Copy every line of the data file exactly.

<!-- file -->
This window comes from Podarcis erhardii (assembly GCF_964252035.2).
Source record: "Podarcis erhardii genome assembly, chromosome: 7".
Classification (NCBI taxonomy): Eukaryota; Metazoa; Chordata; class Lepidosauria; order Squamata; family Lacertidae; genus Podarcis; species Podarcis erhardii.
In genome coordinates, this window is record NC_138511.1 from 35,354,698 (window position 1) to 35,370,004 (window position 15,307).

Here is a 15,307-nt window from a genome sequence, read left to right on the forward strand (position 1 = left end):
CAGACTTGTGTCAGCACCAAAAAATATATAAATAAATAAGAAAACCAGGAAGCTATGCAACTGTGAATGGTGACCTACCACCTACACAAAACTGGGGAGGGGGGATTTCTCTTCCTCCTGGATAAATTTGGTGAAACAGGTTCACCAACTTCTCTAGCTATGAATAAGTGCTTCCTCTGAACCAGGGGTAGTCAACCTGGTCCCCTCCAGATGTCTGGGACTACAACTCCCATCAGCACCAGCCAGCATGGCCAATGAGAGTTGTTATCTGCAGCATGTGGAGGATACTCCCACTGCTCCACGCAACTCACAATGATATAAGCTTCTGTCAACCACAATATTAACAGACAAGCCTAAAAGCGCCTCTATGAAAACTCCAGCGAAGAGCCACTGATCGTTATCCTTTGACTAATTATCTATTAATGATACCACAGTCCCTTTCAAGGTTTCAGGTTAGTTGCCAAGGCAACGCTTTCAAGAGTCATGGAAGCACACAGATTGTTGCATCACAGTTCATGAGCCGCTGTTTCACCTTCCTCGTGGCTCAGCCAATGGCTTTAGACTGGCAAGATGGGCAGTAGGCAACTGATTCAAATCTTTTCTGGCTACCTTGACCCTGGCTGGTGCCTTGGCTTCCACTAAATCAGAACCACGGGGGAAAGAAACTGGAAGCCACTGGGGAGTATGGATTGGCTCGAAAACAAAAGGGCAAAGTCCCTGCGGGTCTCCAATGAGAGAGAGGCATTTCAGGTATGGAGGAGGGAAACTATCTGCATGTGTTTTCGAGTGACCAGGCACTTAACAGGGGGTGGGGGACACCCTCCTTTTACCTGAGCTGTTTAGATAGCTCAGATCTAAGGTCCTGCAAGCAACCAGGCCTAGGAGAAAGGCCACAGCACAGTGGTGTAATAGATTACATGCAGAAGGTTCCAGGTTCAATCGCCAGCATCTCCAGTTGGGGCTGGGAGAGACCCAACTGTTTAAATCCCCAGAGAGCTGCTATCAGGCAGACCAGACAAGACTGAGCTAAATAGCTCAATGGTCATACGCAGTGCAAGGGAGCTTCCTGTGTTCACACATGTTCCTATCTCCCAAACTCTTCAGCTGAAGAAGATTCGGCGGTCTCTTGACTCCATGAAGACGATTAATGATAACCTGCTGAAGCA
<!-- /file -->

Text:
This window comes from Podarcis erhardii (assembly GCF_964252035.2).
Source record: "Podarcis erhardii genome assembly, chromosome: 7".
Classification (NCBI taxonomy): Eukaryota; Metazoa; Chordata; class Lepidosauria; order Squamata; family Lacertidae; genus Podarcis; species Podarcis erhardii.
In genome coordinates, this window is record NC_138511.1 from 35,354,698 (window position 1) to 35,370,004 (window position 15,307).

Here is a 15,307-nt window from a genome sequence, read left to right on the forward strand (position 1 = left end):
CAGACTTGTGTCAGCACCAAAAAATATATAAATAAATAAGAAAACCAGGAAGCTATGCAACTGTGAATGGTGACCTACCACCTACACAAAACTGGGGAGGGGGGATTTCTCTTCCTCCTGGATAAATTTGGTGAAACAGGTTCACCAACTTCTCTAGCTATGAATAAGTGCTTCCTCTGAACCAGGGGTAGTCAACCTGGTCCCCTCCAGATGTCTGGGACTACAACTCCCATCAGCACCAGCCAGCATGGCCAATGAGAGTTGTTATCTGCAGCATGTGGAGGATACTCCCACTGCTCCACGCAACTCACAATGATATAAGCTTCTGTCAACCACAATATTAACAGACAAGCCTAAAAGCGCCTCTATGAAAACTCCAGCGAAGAGCCACTGATCGTTATCCTTTGACTAATTATCTATTAATGATACCACAGTCCCTTTCAAGGTTTCAGGTTAGTTGCCAAGGCAACGCTTTCAAGAGTCATGGAAGCACACAGATTGTTGCATCACAGTTCATGAGCCGCTGTTTCACCTTCCTCGTGGCTCAGCCAATGGCTTTAGACTGGCAAGATGGGCAGTAGGCAACTGATTCAAATCTTTTCTGGCTACCTTGACCCTGGCTGGTGCCTTGGCTTCCACTAAATCAGAACCACGGGGGAAAGAAACTGGAAGCCACTGGGGAGTATGGATTGGCTCGAAAACAAAAGGGCAAAGTCCCTGCGGGTCTCCAATGAGAGAGAGGCATTTCAGGTATGGAGGAGGGAAACTATCTGCATGTGTTTTCGAGTGACCAGGCACTTAACAGGGGGTGGGGGACACCCTCCTTTTACCTGAGCTGTTTAGATAGCTCAGATCTAAGGTCCTGCAAGCAACCAGGCCTAGGAGAAAGGCCACAGCACAGTGGTGTAATAGATTACATGCAGAAGGTTCCAGGTTCAATCGCCAGCATCTCCAGTTGGGGCTGGGAGAGACCCAACTGTTTAAATCCCCAGAGAGCTGCTATCAGGCAGACCAGACAAGACTGAGCTAAATAGCTCAATGGTCATACGCAGTGCAAGGGAGCTTCCTGTGTTCACACATGTTCCTATCTCCCAAACTCTTCAGCTGAAGAAGATTCGGCGGTCTCTTGACTCCATGAAGACGATTAATGATAACCTGCTGAAGCA